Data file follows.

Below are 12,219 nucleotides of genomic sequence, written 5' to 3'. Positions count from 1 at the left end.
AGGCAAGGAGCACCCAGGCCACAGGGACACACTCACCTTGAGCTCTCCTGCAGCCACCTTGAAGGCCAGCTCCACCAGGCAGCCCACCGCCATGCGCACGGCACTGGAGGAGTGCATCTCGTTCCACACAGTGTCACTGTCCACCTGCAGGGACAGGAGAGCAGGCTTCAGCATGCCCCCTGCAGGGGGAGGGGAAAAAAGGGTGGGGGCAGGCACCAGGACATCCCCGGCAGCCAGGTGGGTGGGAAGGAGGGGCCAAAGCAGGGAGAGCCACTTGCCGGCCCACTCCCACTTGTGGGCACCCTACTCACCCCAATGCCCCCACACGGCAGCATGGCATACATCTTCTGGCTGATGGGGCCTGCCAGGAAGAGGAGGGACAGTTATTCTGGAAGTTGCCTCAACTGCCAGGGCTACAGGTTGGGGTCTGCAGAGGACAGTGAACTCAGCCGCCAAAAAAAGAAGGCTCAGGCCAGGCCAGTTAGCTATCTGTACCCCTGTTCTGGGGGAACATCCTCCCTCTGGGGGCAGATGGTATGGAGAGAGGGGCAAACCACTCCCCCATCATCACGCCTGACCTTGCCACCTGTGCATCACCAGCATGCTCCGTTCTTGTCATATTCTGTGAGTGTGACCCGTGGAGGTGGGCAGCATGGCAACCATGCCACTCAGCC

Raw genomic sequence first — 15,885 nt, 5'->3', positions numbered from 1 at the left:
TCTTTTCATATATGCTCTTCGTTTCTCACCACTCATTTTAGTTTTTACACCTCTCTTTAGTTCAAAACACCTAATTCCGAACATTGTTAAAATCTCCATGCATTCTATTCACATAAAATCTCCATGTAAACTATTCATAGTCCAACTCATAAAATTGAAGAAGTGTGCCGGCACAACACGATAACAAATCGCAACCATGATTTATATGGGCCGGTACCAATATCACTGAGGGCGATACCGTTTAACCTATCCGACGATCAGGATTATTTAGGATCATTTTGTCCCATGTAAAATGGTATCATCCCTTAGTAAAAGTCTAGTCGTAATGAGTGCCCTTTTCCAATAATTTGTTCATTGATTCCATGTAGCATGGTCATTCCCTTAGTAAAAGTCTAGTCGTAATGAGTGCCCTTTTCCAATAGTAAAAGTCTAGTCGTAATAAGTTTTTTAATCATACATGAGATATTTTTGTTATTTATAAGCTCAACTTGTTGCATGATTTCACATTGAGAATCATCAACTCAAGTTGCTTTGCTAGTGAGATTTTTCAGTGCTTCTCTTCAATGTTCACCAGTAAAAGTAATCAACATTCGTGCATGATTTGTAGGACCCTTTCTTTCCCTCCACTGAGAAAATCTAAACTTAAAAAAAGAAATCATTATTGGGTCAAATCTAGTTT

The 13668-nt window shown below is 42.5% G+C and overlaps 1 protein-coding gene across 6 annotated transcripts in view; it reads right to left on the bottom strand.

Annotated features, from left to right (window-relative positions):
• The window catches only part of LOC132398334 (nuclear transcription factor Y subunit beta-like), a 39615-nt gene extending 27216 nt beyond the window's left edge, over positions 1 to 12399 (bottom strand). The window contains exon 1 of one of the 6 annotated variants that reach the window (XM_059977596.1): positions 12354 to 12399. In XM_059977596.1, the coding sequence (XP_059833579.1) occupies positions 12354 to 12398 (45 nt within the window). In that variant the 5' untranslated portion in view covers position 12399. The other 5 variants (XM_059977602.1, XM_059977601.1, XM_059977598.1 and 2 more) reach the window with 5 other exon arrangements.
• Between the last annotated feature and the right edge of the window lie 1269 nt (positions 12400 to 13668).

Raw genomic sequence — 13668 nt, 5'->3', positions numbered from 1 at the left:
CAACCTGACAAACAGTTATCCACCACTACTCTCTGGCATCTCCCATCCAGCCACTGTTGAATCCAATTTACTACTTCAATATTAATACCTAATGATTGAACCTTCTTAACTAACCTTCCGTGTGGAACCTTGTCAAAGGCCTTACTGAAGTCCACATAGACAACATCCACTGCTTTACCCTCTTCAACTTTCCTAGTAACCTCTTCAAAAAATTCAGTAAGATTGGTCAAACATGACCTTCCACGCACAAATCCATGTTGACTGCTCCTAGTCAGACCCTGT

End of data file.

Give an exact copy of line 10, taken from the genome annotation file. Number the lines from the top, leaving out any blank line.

CAACCTGACAAACAGTTATCCACCACTACTCTCTGGCATCTCCCATCCAGCCACTGTTGAATCCAATTTACTACTTCAATATTAATACCTAATGATTGAACCTTCTTAACTAACCTTCCGTGTGGAACCTTGTCAAAGGCCTTACTGAAGTCCACATAGACAACATCCACTGCTTTACCCTCTTCAACTTTCCTAGTAACCTCTTCAAAAAATTCAGTAAGATTGGTCAAACATGACCTTCCACGCACAAATCCATGTTGACTGCTCCTAGTCAGACCCTGT